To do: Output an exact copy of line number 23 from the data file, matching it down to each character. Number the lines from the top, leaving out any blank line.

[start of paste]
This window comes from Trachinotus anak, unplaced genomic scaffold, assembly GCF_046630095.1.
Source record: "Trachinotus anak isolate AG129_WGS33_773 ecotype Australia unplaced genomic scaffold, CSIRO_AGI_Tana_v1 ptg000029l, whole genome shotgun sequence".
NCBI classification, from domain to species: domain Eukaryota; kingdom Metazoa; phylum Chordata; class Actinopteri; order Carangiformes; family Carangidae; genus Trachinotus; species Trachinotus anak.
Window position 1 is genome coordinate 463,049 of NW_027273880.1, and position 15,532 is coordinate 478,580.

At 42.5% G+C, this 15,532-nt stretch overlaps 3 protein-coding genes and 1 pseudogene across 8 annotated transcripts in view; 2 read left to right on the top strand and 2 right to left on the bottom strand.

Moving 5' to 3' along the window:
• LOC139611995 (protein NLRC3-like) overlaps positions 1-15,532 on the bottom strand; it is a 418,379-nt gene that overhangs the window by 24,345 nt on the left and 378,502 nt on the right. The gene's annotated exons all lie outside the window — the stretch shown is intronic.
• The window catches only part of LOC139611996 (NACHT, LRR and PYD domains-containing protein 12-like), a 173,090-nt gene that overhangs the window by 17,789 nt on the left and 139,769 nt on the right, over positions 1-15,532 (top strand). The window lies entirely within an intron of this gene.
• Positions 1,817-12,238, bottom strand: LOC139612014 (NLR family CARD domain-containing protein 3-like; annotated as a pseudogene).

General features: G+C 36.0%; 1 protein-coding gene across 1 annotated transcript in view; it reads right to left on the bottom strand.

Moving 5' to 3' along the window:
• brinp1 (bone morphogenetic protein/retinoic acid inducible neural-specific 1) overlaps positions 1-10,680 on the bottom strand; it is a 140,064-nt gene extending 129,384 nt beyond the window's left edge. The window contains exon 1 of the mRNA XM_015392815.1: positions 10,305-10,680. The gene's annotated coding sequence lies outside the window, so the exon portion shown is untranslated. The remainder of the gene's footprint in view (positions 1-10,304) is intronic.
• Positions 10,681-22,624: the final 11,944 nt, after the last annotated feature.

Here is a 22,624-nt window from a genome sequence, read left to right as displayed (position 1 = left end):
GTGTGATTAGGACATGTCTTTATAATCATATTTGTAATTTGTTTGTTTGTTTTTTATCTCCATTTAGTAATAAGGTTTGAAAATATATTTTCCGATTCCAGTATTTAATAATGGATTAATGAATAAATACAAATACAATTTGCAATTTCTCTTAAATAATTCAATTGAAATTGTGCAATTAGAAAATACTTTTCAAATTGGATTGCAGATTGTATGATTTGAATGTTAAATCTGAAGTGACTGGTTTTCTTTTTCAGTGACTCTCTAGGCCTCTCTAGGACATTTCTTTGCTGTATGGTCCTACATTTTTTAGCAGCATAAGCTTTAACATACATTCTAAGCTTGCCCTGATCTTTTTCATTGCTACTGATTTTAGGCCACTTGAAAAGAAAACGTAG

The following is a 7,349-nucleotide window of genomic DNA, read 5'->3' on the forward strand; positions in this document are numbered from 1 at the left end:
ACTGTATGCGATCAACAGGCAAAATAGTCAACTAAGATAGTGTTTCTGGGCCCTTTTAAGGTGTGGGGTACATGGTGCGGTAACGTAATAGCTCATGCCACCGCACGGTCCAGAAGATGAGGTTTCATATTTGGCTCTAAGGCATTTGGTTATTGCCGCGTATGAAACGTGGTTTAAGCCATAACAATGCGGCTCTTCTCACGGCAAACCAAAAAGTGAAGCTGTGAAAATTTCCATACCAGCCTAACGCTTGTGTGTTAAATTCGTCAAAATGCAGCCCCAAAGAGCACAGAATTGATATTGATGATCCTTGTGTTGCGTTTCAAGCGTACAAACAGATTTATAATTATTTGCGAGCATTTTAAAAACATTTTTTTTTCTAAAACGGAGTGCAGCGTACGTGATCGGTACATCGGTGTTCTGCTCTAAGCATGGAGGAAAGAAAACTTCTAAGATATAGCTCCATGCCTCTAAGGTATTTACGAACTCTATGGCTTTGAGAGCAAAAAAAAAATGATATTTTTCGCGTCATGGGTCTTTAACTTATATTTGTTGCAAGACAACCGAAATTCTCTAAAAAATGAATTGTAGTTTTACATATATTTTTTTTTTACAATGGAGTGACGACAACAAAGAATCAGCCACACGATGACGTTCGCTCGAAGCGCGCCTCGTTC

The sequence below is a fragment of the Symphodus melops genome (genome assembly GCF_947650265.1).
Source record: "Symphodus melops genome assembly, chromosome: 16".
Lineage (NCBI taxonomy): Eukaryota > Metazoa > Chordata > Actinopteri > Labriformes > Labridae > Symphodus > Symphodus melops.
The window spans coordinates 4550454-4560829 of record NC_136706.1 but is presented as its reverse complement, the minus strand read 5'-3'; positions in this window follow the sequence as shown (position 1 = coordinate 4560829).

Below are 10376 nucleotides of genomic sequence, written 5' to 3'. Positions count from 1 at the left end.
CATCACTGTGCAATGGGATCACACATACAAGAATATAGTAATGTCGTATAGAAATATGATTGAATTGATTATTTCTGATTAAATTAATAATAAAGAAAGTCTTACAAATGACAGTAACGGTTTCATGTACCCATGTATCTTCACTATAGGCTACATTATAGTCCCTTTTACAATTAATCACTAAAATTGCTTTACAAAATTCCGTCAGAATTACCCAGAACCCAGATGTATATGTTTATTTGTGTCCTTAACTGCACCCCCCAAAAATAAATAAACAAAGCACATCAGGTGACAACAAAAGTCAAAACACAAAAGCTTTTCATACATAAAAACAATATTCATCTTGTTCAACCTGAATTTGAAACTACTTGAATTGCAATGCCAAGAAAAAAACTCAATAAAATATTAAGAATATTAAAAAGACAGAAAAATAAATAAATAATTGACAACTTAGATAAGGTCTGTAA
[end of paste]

CATCACTGTGCAATGGGATCACACATACAAGAATATAGTAATGTCGTATAGAAATATGATTGAATTGATTATTTCTGATTAAATTAATAATAAAGAAAGTCTTACAAATGACAGTAACGGTTTCATGTACCCATGTATCTTCACTATAGGCTACATTATAGTCCCTTTTACAATTAATCACTAAAATTGCTTTACAAAATTCCGTCAGAATTACCCAGAACCCAGATGTATATGTTTATTTGTGTCCTTAACTGCACCCCCCAAAAATAAATAAACAAAGCACATCAGGTGACAACAAAAGTCAAAACACAAAAGCTTTTCATACATAAAAACAATATTCATCTTGTTCAACCTGAATTTGAAACTACTTGAATTGCAATGCCAAGAAAAAAACTCAATAAAATATTAAGAATATTAAAAAGACAGAAAAATAAATAAATAATTGACAACTTAGATAAGGTCTGTAA